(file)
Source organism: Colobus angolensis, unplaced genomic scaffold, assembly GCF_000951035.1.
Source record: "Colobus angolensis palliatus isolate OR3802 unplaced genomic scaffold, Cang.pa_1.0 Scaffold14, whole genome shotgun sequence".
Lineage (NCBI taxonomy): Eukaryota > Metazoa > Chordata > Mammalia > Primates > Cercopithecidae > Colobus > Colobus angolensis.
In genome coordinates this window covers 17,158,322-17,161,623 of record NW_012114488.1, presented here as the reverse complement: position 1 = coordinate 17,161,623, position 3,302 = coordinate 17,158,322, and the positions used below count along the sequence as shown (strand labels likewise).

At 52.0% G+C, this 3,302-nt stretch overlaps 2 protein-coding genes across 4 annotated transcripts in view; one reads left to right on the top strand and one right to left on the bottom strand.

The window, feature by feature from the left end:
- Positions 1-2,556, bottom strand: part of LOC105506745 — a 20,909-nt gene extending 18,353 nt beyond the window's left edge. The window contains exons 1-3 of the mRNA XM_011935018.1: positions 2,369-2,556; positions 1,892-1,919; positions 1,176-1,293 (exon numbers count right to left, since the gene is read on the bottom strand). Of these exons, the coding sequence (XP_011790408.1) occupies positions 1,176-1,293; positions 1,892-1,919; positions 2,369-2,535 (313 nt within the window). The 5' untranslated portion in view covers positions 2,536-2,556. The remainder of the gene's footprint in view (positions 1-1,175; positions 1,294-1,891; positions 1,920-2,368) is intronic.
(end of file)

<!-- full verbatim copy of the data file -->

Source organism: Colobus angolensis, unplaced genomic scaffold, assembly GCF_000951035.1.
Source record: "Colobus angolensis palliatus isolate OR3802 unplaced genomic scaffold, Cang.pa_1.0 Scaffold14, whole genome shotgun sequence".
Lineage (NCBI taxonomy): Eukaryota > Metazoa > Chordata > Mammalia > Primates > Cercopithecidae > Colobus > Colobus angolensis.
In genome coordinates this window covers 17,158,322-17,161,623 of record NW_012114488.1, presented here as the reverse complement: position 1 = coordinate 17,161,623, position 3,302 = coordinate 17,158,322, and the positions used below count along the sequence as shown (strand labels likewise).

At 52.0% G+C, this 3,302-nt stretch overlaps 2 protein-coding genes across 4 annotated transcripts in view; one reads left to right on the top strand and one right to left on the bottom strand.

The window, feature by feature from the left end:
- Positions 1-2,556, bottom strand: part of LOC105506745 — a 20,909-nt gene extending 18,353 nt beyond the window's left edge. The window contains exons 1-3 of the mRNA XM_011935018.1: positions 2,369-2,556; positions 1,892-1,919; positions 1,176-1,293 (exon numbers count right to left, since the gene is read on the bottom strand). Of these exons, the coding sequence (XP_011790408.1) occupies positions 1,176-1,293; positions 1,892-1,919; positions 2,369-2,535 (313 nt within the window). The 5' untranslated portion in view covers positions 2,536-2,556. The remainder of the gene's footprint in view (positions 1-1,175; positions 1,294-1,891; positions 1,920-2,368) is intronic.